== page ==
5. On reflection, Carol, those little habits of our grandparents’ generation were part of an attitude that’s no longer much valued, alas – though perhaps our present lockdown may lead to its revival. They would have called it thrift, and it involved making do, preserving, adapting, repurposing, handing on, recycling… a whole set of frugal practices that included keeping things aside in case they might be useful one day, darning socks and patching garments rather than discarding them. etc. etc.

  6. Dear Ian
    Your blog evoked fond memories of the thrifty habits of previous generations:
    Plastic containers such as yoghurt cups were reused (no “Tupperware”-style stuff)
    Old towels and tea towels were turned into cloths
    A worn sheet was cut down the middle and sown together so that the worn part was now along the sides
    All leftover bits of knitting wool were put aside, and eventually, my grandmother would crochet a blanket. (Not always to my mother´s taste in colour, I have to say)
    Shoes were polished to make the leather last, and soles were checked to see if a visit to the cobbler was imminent.
    Old socks were used to polish the shoes (woolen socks made them shine).
    The socks were darned to begin with!
    Rubber bands and corks were kept in a kitchen drawer
    The garbage bin was lined with the pages of a broadsheet newspaper
    On Christmas Eve the gift paper was snatched up and folded the moment a present was torn open, before the paper was crumpled and thrown aside by some over-eager child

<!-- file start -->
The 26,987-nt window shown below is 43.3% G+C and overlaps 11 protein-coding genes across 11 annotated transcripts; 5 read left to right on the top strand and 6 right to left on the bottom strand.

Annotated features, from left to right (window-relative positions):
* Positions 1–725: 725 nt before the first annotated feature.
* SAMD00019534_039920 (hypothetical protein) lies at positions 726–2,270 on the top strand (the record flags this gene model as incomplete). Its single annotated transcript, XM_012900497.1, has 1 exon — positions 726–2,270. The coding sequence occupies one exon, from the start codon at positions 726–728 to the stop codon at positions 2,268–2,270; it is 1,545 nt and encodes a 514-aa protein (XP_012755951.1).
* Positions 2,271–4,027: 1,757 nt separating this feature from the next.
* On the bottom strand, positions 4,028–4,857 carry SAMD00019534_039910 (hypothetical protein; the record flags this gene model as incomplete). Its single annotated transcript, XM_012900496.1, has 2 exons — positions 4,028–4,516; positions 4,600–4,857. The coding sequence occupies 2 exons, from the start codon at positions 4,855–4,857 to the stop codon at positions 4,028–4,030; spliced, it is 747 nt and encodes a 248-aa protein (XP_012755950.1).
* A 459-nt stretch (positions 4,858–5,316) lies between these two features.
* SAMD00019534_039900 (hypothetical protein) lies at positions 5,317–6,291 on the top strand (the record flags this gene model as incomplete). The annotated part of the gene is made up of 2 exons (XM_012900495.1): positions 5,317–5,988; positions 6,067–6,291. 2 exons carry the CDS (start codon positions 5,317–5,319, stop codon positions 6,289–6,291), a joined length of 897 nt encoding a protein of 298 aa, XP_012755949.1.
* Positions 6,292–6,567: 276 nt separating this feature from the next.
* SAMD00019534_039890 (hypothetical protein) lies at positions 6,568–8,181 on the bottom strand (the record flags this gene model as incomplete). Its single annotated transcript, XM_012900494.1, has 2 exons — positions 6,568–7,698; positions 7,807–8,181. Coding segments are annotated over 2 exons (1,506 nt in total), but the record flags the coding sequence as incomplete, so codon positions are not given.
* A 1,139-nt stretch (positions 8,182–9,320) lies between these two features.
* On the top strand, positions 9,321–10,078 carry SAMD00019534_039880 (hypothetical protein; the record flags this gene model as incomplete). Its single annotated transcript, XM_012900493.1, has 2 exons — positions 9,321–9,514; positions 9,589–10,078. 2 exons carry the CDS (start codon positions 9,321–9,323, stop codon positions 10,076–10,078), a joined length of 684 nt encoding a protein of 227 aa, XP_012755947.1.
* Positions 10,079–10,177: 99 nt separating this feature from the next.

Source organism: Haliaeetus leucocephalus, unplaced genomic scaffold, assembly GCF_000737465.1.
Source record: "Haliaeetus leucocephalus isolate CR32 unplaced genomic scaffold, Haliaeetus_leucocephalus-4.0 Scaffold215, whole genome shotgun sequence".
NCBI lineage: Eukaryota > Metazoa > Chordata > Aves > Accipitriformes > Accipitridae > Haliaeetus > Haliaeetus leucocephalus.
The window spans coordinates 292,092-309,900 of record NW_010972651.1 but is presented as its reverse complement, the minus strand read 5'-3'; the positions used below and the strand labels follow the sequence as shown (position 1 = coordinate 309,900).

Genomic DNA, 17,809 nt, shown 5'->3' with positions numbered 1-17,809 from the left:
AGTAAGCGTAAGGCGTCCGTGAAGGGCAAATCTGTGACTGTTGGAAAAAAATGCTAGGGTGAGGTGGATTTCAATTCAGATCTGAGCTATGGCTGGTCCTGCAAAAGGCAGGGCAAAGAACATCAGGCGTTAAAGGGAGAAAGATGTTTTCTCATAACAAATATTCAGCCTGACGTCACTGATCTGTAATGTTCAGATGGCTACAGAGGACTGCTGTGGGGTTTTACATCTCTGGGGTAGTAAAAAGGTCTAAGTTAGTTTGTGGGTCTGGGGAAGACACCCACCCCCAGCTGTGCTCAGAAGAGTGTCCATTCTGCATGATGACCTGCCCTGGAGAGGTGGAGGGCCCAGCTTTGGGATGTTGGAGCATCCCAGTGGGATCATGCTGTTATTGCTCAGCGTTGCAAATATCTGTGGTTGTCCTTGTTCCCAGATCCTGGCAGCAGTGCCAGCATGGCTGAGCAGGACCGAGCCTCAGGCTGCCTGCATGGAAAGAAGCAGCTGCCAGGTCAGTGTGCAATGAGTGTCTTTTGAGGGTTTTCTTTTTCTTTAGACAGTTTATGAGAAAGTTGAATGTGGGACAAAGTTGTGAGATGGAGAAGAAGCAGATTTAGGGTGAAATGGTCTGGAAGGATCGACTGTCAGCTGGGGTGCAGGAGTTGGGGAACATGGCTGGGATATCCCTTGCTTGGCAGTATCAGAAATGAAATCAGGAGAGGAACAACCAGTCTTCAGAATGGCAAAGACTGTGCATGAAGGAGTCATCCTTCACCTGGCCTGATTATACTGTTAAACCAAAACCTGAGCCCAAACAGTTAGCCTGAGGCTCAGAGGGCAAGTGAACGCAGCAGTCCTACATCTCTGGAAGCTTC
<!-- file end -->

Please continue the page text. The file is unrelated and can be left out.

The same procedure on birthdays
    Bits of stale white bread were kept for breadcrumbs or bread and butter pudding
    Stale black bread was used to make øllebrød (a Danish specialty made of ryebread soaked in dark beer and water overnight, then boiled and passed through a sieve. Add grated lemon zest and serve hot sprinkled with sugar and a dollop of crème fraiche or a little cream)
    The butter paper was carefully scraped to save every last little lump
    Nothing edible was ever thrown out!
    Greetings from Denmark

  7. What a marvellously nostalgic retrieval of past practices, Dorte! Some of the things you mention have a distinctively Danish flavour, but most of them were just as common in Australia and New Zealand in years gone by. And your list prompts further memories too – a whole set of thrifty habits. Worth a long essay on the subject? I know the Great Depression hit Denmark very hard, so perhaps many frugalities were devised in response to the hardship of those years – but probably most of them were already embedded in the attitudes formed in earlier generations, when (as also in this part of the world) people usually struggled to make ends meet.

  8. Thanks Ian, I have respected your work on the great depression for many years. Your blog here is no exception. I agree substantially with your assessment. However, these are early days. Perhaps more like 1927 than 1929? Yet, for me, if historical parallels are to be drawn, the present moment strikes me as being scarily like the phony war 1939-40, before the full horror of the Blitzkrieg was unleashed and the world was plunged into the great abyss of the Second World War. In 2020, we know that Corona exists but few of us has any direct experience (like those in 1939 who knew that the world was at war but had very little appreciation of what was about to happen). I really hope I am wrong.

  9. A very sobering thought, Richard. As you remark, it’s really too early to be sure how the present situation will develop – how extremely serious it may yet become, how long it may last, and what the eventual consequences may be, medically or economically. Thanks for your contribution!

Leave a Reply

Your email address will not be published. Required fields are marked *